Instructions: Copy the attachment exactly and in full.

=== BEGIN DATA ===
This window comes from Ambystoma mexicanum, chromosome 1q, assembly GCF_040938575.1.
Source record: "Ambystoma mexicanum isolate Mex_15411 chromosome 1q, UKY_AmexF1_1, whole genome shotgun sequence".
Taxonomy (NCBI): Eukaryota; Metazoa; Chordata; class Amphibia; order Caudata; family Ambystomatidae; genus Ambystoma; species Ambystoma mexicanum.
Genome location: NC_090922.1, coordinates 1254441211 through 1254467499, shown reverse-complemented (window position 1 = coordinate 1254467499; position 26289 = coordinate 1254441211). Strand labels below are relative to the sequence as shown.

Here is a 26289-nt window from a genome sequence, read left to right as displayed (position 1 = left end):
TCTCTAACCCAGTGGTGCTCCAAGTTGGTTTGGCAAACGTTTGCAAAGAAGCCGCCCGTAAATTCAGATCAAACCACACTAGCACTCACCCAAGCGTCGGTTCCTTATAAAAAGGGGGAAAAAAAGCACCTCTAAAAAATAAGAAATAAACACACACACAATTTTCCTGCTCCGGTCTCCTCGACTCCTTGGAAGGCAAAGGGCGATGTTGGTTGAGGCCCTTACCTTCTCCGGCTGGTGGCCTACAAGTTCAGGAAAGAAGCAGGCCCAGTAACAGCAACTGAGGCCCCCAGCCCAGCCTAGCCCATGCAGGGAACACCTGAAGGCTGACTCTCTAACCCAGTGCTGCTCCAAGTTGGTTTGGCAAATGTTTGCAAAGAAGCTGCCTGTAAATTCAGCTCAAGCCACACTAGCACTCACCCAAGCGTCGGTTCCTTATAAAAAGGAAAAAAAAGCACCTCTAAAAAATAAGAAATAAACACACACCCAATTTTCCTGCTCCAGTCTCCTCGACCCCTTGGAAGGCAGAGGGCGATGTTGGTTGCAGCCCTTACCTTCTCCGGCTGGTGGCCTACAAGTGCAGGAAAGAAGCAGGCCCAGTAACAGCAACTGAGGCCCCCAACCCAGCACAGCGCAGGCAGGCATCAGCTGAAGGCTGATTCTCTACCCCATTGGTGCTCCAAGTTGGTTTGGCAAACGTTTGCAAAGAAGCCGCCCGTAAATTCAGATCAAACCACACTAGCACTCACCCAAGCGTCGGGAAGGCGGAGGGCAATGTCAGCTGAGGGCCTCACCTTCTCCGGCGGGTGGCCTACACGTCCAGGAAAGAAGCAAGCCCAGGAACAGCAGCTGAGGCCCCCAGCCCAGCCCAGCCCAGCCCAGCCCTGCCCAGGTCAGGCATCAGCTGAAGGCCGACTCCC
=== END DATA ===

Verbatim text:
This window comes from Ambystoma mexicanum, chromosome 1q, assembly GCF_040938575.1.
Source record: "Ambystoma mexicanum isolate Mex_15411 chromosome 1q, UKY_AmexF1_1, whole genome shotgun sequence".
Taxonomy (NCBI): Eukaryota; Metazoa; Chordata; class Amphibia; order Caudata; family Ambystomatidae; genus Ambystoma; species Ambystoma mexicanum.
Genome location: NC_090922.1, coordinates 1254441211 through 1254467499, shown reverse-complemented (window position 1 = coordinate 1254467499; position 26289 = coordinate 1254441211). Strand labels below are relative to the sequence as shown.

Here is a 26289-nt window from a genome sequence, read left to right as displayed (position 1 = left end):
TCTCTAACCCAGTGGTGCTCCAAGTTGGTTTGGCAAACGTTTGCAAAGAAGCCGCCCGTAAATTCAGATCAAACCACACTAGCACTCACCCAAGCGTCGGTTCCTTATAAAAAGGGGGAAAAAAAGCACCTCTAAAAAATAAGAAATAAACACACACACAATTTTCCTGCTCCGGTCTCCTCGACTCCTTGGAAGGCAAAGGGCGATGTTGGTTGAGGCCCTTACCTTCTCCGGCTGGTGGCCTACAAGTTCAGGAAAGAAGCAGGCCCAGTAACAGCAACTGAGGCCCCCAGCCCAGCCTAGCCCATGCAGGGAACACCTGAAGGCTGACTCTCTAACCCAGTGCTGCTCCAAGTTGGTTTGGCAAATGTTTGCAAAGAAGCTGCCTGTAAATTCAGCTCAAGCCACACTAGCACTCACCCAAGCGTCGGTTCCTTATAAAAAGGAAAAAAAAGCACCTCTAAAAAATAAGAAATAAACACACACCCAATTTTCCTGCTCCAGTCTCCTCGACCCCTTGGAAGGCAGAGGGCGATGTTGGTTGCAGCCCTTACCTTCTCCGGCTGGTGGCCTACAAGTGCAGGAAAGAAGCAGGCCCAGTAACAGCAACTGAGGCCCCCAACCCAGCACAGCGCAGGCAGGCATCAGCTGAAGGCTGATTCTCTACCCCATTGGTGCTCCAAGTTGGTTTGGCAAACGTTTGCAAAGAAGCCGCCCGTAAATTCAGATCAAACCACACTAGCACTCACCCAAGCGTCGGGAAGGCGGAGGGCAATGTCAGCTGAGGGCCTCACCTTCTCCGGCGGGTGGCCTACACGTCCAGGAAAGAAGCAAGCCCAGGAACAGCAGCTGAGGCCCCCAGCCCAGCCCAGCCCAGCCCAGCCCTGCCCAGGTCAGGCATCAGCTGAAGGCCGACTCCC